Prohibit reprocessing: The reprocessing of irradiated fuel has not solved the nuclear waste problem in any country, and actually exacerbates it by creating numerous additional waste streams that must be managed. In addition to be expensive and polluting, reprocessing also increases nuclear weapons proliferation threats.

The Statement was signed by many hundreds of groups, representing all 50 states, including such anti-reprocessing groups as the Center for Arms Control and Non-Proliferation, as well as the Council for a Liveable World. 

See Beyond Nuclear's pamphlet about Nuclear France, to learn more about the ravages of reprocessing in northwest Europe.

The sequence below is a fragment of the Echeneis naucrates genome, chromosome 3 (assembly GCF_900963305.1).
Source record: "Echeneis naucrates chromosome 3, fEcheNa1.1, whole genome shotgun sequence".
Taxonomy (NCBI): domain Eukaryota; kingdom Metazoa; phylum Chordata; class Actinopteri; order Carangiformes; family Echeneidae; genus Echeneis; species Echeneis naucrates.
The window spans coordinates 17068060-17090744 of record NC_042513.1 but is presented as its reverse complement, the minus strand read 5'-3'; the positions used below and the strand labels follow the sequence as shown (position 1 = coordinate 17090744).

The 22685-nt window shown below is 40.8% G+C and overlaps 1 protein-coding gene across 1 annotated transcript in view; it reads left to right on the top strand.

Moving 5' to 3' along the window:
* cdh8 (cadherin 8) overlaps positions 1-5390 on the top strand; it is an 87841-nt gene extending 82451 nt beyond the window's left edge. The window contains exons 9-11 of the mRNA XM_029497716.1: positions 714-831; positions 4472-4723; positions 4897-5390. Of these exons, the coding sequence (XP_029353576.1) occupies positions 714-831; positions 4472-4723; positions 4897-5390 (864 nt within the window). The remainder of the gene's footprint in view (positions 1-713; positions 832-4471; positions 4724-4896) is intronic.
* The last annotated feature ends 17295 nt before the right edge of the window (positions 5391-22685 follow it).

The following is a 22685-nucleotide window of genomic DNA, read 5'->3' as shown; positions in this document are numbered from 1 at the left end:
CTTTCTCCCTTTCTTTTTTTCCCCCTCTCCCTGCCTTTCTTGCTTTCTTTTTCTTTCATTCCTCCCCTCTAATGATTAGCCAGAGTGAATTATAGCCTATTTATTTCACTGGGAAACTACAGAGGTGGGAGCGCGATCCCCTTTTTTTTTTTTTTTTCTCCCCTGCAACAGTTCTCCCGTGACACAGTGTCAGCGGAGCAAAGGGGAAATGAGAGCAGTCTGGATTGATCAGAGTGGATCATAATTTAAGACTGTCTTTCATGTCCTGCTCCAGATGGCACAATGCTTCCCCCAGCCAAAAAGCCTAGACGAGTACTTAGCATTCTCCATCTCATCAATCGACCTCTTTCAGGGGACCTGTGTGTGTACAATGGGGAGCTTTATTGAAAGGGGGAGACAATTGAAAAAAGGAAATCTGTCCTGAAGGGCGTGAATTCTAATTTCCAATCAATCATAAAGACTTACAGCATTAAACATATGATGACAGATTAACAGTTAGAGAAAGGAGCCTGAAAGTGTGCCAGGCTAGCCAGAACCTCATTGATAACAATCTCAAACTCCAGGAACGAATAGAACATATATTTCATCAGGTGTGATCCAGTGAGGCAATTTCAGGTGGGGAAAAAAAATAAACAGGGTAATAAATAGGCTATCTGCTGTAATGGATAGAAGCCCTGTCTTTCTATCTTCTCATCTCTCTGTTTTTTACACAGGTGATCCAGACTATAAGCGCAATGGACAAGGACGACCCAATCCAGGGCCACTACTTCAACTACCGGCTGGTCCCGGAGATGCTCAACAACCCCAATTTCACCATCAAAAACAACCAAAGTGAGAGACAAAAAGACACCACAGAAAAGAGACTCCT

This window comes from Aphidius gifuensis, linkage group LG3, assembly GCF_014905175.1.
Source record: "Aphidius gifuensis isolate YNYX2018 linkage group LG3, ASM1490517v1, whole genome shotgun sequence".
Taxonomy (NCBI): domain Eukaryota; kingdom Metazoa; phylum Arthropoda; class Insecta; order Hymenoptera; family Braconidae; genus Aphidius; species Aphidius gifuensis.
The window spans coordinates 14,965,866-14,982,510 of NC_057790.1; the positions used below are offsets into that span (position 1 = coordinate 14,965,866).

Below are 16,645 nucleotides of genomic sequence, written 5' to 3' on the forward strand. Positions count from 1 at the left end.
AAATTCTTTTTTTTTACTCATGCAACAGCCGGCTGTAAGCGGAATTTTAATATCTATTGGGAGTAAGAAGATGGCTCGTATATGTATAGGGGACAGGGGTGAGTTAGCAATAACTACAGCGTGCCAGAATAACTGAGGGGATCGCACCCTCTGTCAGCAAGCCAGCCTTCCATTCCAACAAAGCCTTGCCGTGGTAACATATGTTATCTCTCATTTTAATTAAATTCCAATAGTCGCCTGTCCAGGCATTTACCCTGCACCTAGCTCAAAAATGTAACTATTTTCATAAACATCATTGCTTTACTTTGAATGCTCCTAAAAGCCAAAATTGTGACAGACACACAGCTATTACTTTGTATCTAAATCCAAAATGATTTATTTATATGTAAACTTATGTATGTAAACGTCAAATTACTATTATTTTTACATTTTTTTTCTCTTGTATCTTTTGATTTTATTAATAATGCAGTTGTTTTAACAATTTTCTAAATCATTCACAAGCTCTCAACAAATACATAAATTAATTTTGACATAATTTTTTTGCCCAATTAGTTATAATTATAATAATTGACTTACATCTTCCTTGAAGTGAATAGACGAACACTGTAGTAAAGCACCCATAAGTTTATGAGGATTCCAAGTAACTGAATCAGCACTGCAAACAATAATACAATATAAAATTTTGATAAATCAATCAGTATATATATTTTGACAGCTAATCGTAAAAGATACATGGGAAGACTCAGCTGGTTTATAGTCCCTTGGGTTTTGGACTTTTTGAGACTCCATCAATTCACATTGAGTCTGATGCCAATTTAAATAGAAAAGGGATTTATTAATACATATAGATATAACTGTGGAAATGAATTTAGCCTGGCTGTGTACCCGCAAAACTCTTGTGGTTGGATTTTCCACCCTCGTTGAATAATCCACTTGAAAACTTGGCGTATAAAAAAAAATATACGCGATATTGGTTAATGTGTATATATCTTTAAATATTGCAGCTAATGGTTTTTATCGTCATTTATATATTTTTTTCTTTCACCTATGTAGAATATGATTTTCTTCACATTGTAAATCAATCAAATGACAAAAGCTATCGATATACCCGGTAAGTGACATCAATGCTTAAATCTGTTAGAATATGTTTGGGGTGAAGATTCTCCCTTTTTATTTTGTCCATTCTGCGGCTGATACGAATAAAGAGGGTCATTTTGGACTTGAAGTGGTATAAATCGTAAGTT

And also see Beyond Nuclear's pamphlet highlighting the many dangers of reprocessing, from its astronomical expense to taxpayers, its nuclear weapons proliferation risks, and its inevitable radioactive ruination of the environment and public health, wherever it is done.


Federal judge greenlights unprecedented, high-risk, highly radioactive liquid waste truck shipments from Ontario to South Carolina, for reprocessing

Political cartoon by Adam Zyglis, the Buffalo News[Please note: this scheme is at its core a pro-reprocessing effort by the U.S. Department of Energy (DOE). DOE's last reprocessing capability is at the H-Canyon at the nuclear weapons complex at Savannah River Site, in South Carolina. SRS will be paid $60 million, by Canadian authorities, for this "service."]

Media coverage:

WIBV TV, Buffalo, NY;

Le Téléjournal Ontario (in French);

Citizen-Times of Asheville, NC;

Aiken Standard;

Sierra Club's Green Life;

Augusta Chronicle;

Buffalo News;

WLOS, ABC News Channel 13 in Western North Carolina;